Although explicit, widespread rationing by health-care providers is unprecedented in the modern history of the United States, it is constantly happening around the world. “Our doctors face moral dilemmas and impossible choices every day,” said Doctors Without Borders’ Avril Benoit. “Even while COVID-19 is requiring reallocation of resources, we still have women who need emergency C-sections and children with malnutrition. We are converting trauma and burn clinics to care for the disease. You do the best you can with what you have. And many of our locations will not be able to do more than isolate people and provide palliative care.”

Patients, too, make rationing decisions. Every time we weigh whether or not to go to the doctor or to take medication, we’re balancing costs and benefits. Many people—an estimated third of U.S. adults—also make decisions about what they want should they become very ill. In the form of advance directives, they give instructions about when medical professionals should extend their lives with so-called extraordinary measures, and when they shouldn’t.

The directives can be elaborate or spare, but generally land on a spectrum between prioritizing comfort and prolonging life, should the two become mutually exclusive. The most common designations are “full code” and “DNR,” but directives can also get very specific. The options are not binary, care or none. A person who voluntarily designates as “DNR” wouldn’t be abandoned—he or she would still get IV fluids, oxygen, and medication, especially for pain.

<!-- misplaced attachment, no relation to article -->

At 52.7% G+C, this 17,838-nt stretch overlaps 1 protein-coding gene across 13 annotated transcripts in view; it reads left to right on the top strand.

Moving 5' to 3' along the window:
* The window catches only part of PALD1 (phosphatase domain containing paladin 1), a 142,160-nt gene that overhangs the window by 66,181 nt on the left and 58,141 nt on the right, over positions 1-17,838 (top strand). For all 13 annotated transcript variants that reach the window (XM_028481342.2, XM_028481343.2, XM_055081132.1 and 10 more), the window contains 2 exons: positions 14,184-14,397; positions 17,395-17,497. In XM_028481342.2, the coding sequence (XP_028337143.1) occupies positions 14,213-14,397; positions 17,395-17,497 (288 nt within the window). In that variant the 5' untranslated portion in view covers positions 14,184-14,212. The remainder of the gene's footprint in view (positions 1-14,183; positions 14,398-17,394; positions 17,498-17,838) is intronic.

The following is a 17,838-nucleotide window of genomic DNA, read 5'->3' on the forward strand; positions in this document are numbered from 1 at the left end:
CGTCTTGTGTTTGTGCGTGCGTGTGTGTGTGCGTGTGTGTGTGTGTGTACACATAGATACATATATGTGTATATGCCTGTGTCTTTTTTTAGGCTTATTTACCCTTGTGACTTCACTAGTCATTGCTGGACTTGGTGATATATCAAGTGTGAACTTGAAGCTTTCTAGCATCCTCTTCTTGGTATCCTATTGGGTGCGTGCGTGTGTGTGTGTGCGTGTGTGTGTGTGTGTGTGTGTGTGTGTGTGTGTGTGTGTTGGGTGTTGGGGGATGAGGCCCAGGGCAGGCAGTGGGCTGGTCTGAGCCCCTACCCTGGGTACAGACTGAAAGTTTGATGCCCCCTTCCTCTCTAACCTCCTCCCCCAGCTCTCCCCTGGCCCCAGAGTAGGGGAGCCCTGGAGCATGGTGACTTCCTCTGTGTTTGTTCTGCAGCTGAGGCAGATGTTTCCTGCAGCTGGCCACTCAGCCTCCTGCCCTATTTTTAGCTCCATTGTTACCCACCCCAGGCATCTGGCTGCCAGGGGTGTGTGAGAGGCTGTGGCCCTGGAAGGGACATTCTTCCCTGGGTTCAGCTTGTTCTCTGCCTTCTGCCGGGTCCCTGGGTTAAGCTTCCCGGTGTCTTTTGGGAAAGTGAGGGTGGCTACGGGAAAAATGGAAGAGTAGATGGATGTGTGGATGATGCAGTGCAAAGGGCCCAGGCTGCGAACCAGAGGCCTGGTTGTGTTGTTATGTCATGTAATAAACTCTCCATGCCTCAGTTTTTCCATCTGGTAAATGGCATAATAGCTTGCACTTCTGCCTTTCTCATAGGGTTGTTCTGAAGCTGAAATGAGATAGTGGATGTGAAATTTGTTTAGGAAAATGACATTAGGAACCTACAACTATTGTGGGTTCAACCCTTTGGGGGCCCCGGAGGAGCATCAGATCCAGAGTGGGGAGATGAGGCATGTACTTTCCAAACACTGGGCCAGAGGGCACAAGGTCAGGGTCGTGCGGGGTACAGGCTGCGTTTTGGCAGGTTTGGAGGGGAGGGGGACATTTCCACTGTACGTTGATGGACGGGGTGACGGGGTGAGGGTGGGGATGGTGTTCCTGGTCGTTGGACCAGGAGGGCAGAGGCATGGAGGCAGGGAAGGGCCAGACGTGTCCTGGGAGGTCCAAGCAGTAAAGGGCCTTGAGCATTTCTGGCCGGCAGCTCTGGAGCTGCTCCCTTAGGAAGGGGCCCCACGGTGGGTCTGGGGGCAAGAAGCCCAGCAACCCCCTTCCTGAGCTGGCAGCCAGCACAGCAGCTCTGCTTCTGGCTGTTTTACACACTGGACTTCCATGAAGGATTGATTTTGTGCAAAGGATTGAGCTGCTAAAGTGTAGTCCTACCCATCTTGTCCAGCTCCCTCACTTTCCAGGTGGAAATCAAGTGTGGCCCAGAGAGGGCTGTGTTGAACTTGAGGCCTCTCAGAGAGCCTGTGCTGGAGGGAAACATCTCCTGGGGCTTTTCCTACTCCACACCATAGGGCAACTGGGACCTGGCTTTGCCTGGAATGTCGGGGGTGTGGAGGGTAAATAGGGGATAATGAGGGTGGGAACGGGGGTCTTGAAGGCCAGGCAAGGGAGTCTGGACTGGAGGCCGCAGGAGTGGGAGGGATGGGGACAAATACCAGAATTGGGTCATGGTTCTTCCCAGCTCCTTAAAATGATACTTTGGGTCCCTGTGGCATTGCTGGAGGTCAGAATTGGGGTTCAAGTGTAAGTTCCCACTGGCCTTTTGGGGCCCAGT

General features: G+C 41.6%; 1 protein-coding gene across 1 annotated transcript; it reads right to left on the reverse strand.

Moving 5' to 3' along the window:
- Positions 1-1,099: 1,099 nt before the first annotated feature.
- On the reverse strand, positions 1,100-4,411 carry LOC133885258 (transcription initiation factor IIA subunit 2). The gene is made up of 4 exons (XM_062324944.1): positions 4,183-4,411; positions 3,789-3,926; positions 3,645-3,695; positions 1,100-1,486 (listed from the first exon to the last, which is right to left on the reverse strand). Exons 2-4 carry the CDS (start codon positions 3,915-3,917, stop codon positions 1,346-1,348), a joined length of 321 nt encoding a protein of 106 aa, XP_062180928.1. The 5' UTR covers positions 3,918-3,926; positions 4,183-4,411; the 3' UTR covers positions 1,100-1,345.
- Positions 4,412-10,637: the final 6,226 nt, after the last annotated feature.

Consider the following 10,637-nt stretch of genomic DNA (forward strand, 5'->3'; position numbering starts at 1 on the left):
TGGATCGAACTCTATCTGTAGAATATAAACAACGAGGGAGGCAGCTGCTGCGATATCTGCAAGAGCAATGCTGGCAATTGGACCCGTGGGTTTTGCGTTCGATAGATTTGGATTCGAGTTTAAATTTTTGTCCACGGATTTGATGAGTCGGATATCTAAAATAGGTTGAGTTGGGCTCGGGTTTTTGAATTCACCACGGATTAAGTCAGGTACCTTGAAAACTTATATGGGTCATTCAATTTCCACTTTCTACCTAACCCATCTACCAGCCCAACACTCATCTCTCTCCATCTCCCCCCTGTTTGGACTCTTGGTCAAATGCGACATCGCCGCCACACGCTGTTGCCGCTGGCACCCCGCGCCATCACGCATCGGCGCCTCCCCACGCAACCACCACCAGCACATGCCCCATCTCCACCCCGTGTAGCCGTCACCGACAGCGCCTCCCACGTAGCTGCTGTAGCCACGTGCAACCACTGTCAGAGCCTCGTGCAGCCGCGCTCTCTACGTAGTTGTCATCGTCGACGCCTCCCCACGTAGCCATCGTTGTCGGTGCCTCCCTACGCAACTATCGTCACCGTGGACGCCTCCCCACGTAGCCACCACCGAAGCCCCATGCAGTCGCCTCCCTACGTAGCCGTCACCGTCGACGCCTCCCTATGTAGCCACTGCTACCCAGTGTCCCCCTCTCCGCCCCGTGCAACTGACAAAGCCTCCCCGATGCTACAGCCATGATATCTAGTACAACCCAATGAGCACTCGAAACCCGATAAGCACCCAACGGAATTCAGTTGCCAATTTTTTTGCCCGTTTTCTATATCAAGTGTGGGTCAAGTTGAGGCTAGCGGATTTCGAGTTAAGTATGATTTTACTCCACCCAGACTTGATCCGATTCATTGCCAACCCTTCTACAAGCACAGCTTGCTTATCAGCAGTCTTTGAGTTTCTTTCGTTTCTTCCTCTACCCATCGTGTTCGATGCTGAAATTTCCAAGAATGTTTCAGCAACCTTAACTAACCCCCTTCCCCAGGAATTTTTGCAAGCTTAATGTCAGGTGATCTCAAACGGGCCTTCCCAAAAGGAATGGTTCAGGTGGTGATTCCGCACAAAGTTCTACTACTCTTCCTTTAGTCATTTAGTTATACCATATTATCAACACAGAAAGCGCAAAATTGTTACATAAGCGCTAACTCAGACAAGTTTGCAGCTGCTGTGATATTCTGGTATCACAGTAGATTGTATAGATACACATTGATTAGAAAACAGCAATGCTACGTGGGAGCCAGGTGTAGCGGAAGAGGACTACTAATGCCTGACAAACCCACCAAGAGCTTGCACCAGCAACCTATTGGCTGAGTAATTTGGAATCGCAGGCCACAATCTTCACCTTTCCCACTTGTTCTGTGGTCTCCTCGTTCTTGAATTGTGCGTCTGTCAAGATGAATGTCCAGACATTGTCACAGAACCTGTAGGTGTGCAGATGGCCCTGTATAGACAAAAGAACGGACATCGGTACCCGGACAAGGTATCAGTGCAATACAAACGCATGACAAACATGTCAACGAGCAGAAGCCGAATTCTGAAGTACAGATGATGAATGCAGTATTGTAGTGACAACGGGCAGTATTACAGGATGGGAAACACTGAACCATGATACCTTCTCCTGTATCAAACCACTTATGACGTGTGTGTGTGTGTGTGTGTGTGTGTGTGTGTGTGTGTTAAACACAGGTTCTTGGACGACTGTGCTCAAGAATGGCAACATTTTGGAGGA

After determining advance directives, you should share them with family members or friends who might be communicating with medical professionals on your behalf. Have nuanced conversations with people close to you about what you do or don’t want in various dire scenarios. This eases the burden on them.

It eases the burden on medical providers as well. Too often, Lindsey said, a person is found unconscious by paramedics, then shocked back to life and brought to the hospital, or put on a ventilator, and only hours later a family member shows up with an advance directive that indicates that this was not what the patient wanted. “This was a tragic and challenging scenario pre-COVID, particularly if an individual’s directives weren’t followed during that period of resuscitation,” he said. But in the midst of this pandemic, the delay puts “all the providers in the chain of care” at unnecessary risk of exposure. And it takes a ventilator out of use for someone who might have wanted it.

As straightforward as it is to establish an advance directive and talk through what kind of care you want with your family, many of us avoid doing precisely that. Who wants to talk about the possibility of getting sick and dying? Thomas does. “I’m still a relatively young person, and my wife and I have that discussion relatively often,” he told me. “It should be had frequently, but especially now.”